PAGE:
copyright 2009, Maria Liberati, The Basic Art of Italian Cooking
What’s richer, softer and more luscious than ice cream, and comes in any flavor you can imagine? Gelato of course! This centuries-old classic has been credited to many countries and continents, but credit definitely should be given to Italy. While origins of gelato can be traced to Marco Polo in China and various people in Arabia, the truest form can be traced back to 16th century Italia.
Gelato, Italian for “frozen”, can truly be attributed to the ingenuity of Bernardo Buontalenti, an Italian architect who was hired by the Medici family in 1565 to cater and plan events and banquets. He unleashed his fabulous “frozen desserts” which eventually became famous throughout the whole country. Initially this mixture of frozen sweet milk with egg yolks and other flavorings was a pretty exclusive treat, known as the “rich man’s dessert”. Because of the trouble that was gone through to make the unique treat, few could have it at first.
Snow was collected during the winter months and then stored in cold places until it was ready to be turned into gelato. Rich families actually had their own ice basements or wells where they stored ice up to 30 meters deep. These intensive harvesting methods made gelato consumption a lavish luxury in the 16th century. The ice concoction primarily included flavors of fruit, chocolate, or nut. Gelato from Northern Italy included milk, and tasted like a rich dense combination of ice and creamy flavoring. In Southern Italy, however, there was only water and no milk, and therefore was a lighter, healthier version known as sorbetto. The southern rendition is lower fat but higher in sugar content due to the more intense flavorings that make up for the lack of dairy product.
Since the 16th century invention of gelato in this European country, different variations have been formed from this frozen treat. Argentina boasts helado and France offers la glace, which was introduced by Catherine de Medici of Italy. Ice cream is consumed in bulk in the United States, although this is a less dense, less rich version of gelato because there is more air in it.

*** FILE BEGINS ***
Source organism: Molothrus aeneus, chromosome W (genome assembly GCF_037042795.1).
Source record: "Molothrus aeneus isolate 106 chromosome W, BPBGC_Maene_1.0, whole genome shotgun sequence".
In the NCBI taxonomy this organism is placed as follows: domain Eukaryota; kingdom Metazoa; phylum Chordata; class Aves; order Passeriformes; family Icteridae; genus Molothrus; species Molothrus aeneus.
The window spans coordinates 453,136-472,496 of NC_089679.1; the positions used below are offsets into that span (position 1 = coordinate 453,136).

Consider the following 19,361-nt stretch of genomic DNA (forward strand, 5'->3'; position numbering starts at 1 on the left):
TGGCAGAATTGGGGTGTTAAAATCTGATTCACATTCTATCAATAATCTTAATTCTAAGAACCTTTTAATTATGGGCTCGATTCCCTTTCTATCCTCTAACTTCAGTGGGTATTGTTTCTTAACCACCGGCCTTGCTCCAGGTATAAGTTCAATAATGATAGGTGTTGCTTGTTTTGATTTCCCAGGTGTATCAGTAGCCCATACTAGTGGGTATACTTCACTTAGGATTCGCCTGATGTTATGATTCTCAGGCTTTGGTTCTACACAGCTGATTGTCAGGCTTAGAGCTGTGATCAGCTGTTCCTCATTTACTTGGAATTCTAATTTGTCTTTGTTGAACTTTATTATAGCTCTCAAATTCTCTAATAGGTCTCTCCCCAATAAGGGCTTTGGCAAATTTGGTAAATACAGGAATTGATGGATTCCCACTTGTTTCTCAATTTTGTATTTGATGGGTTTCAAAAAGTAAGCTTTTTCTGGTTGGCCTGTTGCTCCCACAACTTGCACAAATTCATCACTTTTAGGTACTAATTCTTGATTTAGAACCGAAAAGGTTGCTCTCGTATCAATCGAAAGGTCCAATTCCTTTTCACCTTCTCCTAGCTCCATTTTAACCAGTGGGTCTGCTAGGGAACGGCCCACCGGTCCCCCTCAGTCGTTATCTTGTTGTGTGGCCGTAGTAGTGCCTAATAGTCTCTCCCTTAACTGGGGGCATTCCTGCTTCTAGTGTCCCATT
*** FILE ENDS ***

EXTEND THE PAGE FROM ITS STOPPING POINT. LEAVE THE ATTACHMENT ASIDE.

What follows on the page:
Today, gelato still remains ever-so-popular in Italy. It is a tradition as well as an art form, passed down from one family member to the next. Gelaterie, the cafes where this gelato is made, sold, and enjoyed, are sprinkled all over Italy and serve a wide array of delightful flavors and often served with wafers or biscuits, or in cones. Other variations can be found in each gelateria.
And to explain to you in words the delight that is gelato is so impossible.. you must experience an artisan gelato yourself..if only once it is worth every taste…
A great idea for San Valentino (Saint Valentine’s Day).. for gelato lovers.
Place Champagne or Spumanti in an elegant glass and add a scoop formed into a small ball into the champgne or spumanti…
or in a fluted glass and layer two different flavors of gelato, top with strawberry halves and dried orange peel with shaved dark chocolate…
If you have a favorite gelato bar in Italy..please let us know. I have a few that I love..Giolitti in Rome..not only for the gelato but for the elegant feel of this coffee bar that makes their own artisan gelato…I have some others but would love t ohear from everyone about their favorite gelateria in Italy or if you have found someone that makes a great gelato in the US or anywhere else in the world..do tell….
Meet me at the Whole Foods Market in Marlton, NJ at 6 PM. I will be signing copies of my bestselling book The Basic Art of Italian Cooking and I will be doing a cooking class after. Pairing pastas with their matching sauces-we will cook 4 pasta dishes. recipes are from the cooking school in Italy, registration is limited. Call Whole Foods and register at 856-697-7191 or email email@example.com
Join me at The Basic Art of Italian Cooking by Maria Liberati tm cooking school in Italy on September 26th to October 3rd at the villa and castle in the hills of Umbria.. Stay at the villa or the castello di Sismano for 7 days. Experience Italy, with 4 cooking classes at the villa, tours to local vineyards and olive oil mills, sights and tastes of Italy and enjoying La Dolce Vita at the villa and castle… All included, 4 cooking classes included and transportation from Rome Fiumicino airport to the villa and back.. La Dolce Vita is included at no extra charge!! See you then. This event gets sold out quickly and is limited to12 participants only.For reservations and more info email us at firstname.lastname@example.org
For more great recipes get your copy of The Basic Art of Italian Cooking at http://www.marialiberati.com